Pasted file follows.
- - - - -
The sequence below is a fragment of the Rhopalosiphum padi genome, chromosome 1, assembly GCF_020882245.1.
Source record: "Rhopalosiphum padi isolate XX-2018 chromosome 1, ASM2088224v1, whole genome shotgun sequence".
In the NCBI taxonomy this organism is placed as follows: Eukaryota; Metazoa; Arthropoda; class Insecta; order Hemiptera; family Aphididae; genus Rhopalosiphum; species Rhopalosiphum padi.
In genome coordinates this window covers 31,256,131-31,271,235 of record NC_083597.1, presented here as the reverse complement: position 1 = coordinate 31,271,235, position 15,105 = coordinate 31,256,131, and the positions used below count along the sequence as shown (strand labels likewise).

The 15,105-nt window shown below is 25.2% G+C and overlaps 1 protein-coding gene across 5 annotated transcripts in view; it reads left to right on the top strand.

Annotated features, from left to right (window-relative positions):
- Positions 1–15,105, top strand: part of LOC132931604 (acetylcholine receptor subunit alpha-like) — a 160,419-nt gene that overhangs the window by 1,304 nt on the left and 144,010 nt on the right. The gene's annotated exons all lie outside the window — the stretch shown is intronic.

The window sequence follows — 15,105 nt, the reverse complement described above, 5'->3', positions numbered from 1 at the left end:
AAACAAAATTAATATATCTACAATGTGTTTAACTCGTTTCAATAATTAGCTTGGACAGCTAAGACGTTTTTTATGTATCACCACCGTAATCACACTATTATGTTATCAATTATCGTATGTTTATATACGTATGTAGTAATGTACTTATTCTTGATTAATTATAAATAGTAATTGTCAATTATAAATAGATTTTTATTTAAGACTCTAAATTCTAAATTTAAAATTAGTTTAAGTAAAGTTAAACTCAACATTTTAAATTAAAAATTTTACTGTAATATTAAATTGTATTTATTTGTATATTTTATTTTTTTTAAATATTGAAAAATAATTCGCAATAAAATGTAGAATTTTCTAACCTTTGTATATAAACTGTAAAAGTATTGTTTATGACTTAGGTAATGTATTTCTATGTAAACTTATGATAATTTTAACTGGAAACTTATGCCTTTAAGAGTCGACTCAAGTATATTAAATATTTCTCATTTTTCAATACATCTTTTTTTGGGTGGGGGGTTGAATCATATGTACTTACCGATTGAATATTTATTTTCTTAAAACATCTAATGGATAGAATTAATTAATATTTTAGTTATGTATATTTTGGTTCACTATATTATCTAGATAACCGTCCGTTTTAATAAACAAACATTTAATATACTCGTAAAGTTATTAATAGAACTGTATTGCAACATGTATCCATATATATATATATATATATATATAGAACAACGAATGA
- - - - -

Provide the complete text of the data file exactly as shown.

The sequence below is a fragment of the Rhopalosiphum padi genome, chromosome 1, assembly GCF_020882245.1.
Source record: "Rhopalosiphum padi isolate XX-2018 chromosome 1, ASM2088224v1, whole genome shotgun sequence".
In the NCBI taxonomy this organism is placed as follows: Eukaryota; Metazoa; Arthropoda; class Insecta; order Hemiptera; family Aphididae; genus Rhopalosiphum; species Rhopalosiphum padi.
In genome coordinates this window covers 31,256,131-31,271,235 of record NC_083597.1, presented here as the reverse complement: position 1 = coordinate 31,271,235, position 15,105 = coordinate 31,256,131, and the positions used below count along the sequence as shown (strand labels likewise).

The 15,105-nt window shown below is 25.2% G+C and overlaps 1 protein-coding gene across 5 annotated transcripts in view; it reads left to right on the top strand.

Annotated features, from left to right (window-relative positions):
- Positions 1–15,105, top strand: part of LOC132931604 (acetylcholine receptor subunit alpha-like) — a 160,419-nt gene that overhangs the window by 1,304 nt on the left and 144,010 nt on the right. The gene's annotated exons all lie outside the window — the stretch shown is intronic.

The window sequence follows — 15,105 nt, the reverse complement described above, 5'->3', positions numbered from 1 at the left end:
AAACAAAATTAATATATCTACAATGTGTTTAACTCGTTTCAATAATTAGCTTGGACAGCTAAGACGTTTTTTATGTATCACCACCGTAATCACACTATTATGTTATCAATTATCGTATGTTTATATACGTATGTAGTAATGTACTTATTCTTGATTAATTATAAATAGTAATTGTCAATTATAAATAGATTTTTATTTAAGACTCTAAATTCTAAATTTAAAATTAGTTTAAGTAAAGTTAAACTCAACATTTTAAATTAAAAATTTTACTGTAATATTAAATTGTATTTATTTGTATATTTTATTTTTTTTAAATATTGAAAAATAATTCGCAATAAAATGTAGAATTTTCTAACCTTTGTATATAAACTGTAAAAGTATTGTTTATGACTTAGGTAATGTATTTCTATGTAAACTTATGATAATTTTAACTGGAAACTTATGCCTTTAAGAGTCGACTCAAGTATATTAAATATTTCTCATTTTTCAATACATCTTTTTTTGGGTGGGGGGTTGAATCATATGTACTTACCGATTGAATATTTATTTTCTTAAAACATCTAATGGATAGAATTAATTAATATTTTAGTTATGTATATTTTGGTTCACTATATTATCTAGATAACCGTCCGTTTTAATAAACAAACATTTAATATACTCGTAAAGTTATTAATAGAACTGTATTGCAACATGTATCCATATATATATATATATATATATATAGAACAACGAATGA